Harvey Rosenfield (b. 1952 in Boston, Massachusetts) is a lawyer and consumer advocate. He is best known as the author of California Proposition 103 (1988), a ballot proposal that reformed car insurance rates in California. In 2008, the Consumer Federation of America estimated that Proposition 103 had saved California consumers an estimated $61.8 billion since 1988.
In 1985, Rosenfield founded Consumer Watchdog, a consumer advocacy group that describes itself as "a nonprofit organization dedicated to providing an effective voice for taxpayers and consumers in an era when special interests dominate public discourse, government and politics." Rosenfield left the organization's day-to-day operations in 2004, and continues on as its chief outside counsel.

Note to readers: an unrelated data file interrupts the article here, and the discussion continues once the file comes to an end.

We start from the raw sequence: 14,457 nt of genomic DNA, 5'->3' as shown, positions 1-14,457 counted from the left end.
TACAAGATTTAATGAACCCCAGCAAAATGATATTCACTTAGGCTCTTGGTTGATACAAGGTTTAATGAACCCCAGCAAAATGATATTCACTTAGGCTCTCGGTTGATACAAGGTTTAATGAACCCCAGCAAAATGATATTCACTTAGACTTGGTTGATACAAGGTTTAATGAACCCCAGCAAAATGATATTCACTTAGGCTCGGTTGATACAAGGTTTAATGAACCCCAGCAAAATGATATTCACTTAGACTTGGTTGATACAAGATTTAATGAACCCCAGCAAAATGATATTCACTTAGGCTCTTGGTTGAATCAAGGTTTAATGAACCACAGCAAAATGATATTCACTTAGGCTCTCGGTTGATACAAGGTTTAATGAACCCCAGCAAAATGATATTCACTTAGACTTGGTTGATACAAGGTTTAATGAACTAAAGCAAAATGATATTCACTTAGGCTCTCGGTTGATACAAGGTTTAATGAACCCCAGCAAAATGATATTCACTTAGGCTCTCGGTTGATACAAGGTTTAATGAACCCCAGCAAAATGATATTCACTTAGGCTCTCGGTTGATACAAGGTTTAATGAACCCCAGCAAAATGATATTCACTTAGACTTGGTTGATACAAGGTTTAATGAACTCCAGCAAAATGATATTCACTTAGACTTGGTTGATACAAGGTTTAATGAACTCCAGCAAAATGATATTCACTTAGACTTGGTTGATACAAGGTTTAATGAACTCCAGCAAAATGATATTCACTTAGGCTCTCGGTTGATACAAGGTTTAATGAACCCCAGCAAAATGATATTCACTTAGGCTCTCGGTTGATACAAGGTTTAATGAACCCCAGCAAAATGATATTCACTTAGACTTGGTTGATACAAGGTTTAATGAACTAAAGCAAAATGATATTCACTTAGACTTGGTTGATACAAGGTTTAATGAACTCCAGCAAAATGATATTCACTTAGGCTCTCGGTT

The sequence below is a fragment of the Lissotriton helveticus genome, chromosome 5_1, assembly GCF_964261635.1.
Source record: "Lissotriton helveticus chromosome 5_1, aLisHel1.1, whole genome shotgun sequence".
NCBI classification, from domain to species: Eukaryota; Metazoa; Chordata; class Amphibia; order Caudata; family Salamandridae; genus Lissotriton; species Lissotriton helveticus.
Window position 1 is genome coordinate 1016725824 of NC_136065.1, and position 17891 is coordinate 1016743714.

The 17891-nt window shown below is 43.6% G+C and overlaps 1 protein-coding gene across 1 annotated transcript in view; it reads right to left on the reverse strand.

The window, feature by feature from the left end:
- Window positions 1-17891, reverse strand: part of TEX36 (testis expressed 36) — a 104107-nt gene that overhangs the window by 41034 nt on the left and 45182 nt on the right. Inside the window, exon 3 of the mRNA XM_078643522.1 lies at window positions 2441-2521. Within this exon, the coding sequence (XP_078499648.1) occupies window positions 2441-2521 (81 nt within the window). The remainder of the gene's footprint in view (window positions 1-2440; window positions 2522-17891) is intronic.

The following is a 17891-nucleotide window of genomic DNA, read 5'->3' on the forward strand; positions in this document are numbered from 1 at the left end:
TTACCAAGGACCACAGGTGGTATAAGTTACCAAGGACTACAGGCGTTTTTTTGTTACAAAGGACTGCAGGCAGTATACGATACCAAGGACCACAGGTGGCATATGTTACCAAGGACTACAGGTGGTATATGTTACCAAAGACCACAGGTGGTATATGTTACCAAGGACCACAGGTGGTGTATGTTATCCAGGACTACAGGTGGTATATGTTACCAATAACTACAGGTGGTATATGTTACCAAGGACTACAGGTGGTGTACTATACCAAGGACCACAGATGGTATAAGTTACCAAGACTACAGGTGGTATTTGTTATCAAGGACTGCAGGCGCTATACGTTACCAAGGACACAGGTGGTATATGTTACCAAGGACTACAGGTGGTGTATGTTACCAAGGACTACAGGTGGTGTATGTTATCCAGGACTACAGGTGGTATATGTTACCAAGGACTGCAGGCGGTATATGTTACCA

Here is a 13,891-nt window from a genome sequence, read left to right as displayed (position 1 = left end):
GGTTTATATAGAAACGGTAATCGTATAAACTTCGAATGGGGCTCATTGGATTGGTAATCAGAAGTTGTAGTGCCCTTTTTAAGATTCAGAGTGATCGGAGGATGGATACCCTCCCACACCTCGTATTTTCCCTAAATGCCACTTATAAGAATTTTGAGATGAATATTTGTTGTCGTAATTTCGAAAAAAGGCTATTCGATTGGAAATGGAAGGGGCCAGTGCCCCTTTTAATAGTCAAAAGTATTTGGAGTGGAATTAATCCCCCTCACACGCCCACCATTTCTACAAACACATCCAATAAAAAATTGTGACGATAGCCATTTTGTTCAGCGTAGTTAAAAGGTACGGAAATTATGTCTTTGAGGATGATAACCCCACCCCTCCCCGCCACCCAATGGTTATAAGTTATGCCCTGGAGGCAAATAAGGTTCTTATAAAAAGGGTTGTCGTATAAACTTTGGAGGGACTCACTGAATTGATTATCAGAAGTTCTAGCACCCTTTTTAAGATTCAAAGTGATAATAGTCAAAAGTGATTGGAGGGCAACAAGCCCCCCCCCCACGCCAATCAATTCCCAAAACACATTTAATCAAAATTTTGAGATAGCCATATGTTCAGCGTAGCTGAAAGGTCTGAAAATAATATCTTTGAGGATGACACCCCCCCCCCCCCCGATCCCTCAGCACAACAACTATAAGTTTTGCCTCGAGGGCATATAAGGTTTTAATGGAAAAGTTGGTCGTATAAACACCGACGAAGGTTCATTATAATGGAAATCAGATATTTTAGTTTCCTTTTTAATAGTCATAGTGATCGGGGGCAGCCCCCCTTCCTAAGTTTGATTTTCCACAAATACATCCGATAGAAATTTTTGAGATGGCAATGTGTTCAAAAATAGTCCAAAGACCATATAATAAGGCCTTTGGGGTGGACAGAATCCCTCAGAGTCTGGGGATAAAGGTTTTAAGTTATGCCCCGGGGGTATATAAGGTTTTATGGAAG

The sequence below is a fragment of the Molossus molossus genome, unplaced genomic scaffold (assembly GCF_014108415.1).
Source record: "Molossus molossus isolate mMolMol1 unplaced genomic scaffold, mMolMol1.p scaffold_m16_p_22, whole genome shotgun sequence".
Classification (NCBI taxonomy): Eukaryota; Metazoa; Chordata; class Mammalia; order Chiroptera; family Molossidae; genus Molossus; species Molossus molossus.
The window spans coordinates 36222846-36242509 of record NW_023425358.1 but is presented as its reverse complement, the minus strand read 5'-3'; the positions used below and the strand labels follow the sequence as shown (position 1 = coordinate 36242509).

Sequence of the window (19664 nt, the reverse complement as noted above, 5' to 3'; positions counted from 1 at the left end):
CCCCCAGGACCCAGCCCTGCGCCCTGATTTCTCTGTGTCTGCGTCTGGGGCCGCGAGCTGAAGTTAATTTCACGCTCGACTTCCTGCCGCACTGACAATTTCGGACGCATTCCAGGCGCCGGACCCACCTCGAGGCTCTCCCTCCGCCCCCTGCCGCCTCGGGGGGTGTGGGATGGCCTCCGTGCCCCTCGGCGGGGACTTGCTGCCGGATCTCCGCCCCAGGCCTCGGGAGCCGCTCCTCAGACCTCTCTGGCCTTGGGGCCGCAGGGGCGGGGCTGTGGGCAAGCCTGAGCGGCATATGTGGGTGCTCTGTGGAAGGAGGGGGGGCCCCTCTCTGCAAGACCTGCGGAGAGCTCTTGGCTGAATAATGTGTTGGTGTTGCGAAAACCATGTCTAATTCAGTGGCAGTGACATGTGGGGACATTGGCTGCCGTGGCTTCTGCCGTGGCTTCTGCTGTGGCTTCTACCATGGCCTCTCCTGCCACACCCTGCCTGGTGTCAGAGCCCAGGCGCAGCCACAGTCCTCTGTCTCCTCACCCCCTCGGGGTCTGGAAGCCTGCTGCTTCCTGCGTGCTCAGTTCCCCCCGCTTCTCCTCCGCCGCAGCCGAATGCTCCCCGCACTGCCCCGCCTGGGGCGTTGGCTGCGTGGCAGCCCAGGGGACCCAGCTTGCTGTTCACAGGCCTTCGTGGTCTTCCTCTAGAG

Rosenfield came under fire in 2012 from Democratic political consultant Steven Maviglio, who launched a website that was critical of Consumer Watchdog. Maviglio's website disclosed that in 2011, Rosenfield made $450,000.
- Harvey Rosenfield, consumer advocate, "About," accessed October 20, 2014
- Los Angeles Times, "Prop. 103 Author, Nader Disciple : Rosenfield: Hero to Some, Troublemaker to Others," accessed October 20, 2014
- Consumer Federation of America, "State Automobile Insurance Regulation: A National Quality Assessment and In-Depth Review of California’s Uniquely Effective Regulatory System," accessed October 20, 2014
- Consumer Watchdog, "About," accessed October 20, 2014
- Mercury News, "Bad blood brewing among 'progressives' over health plans," February 29, 2012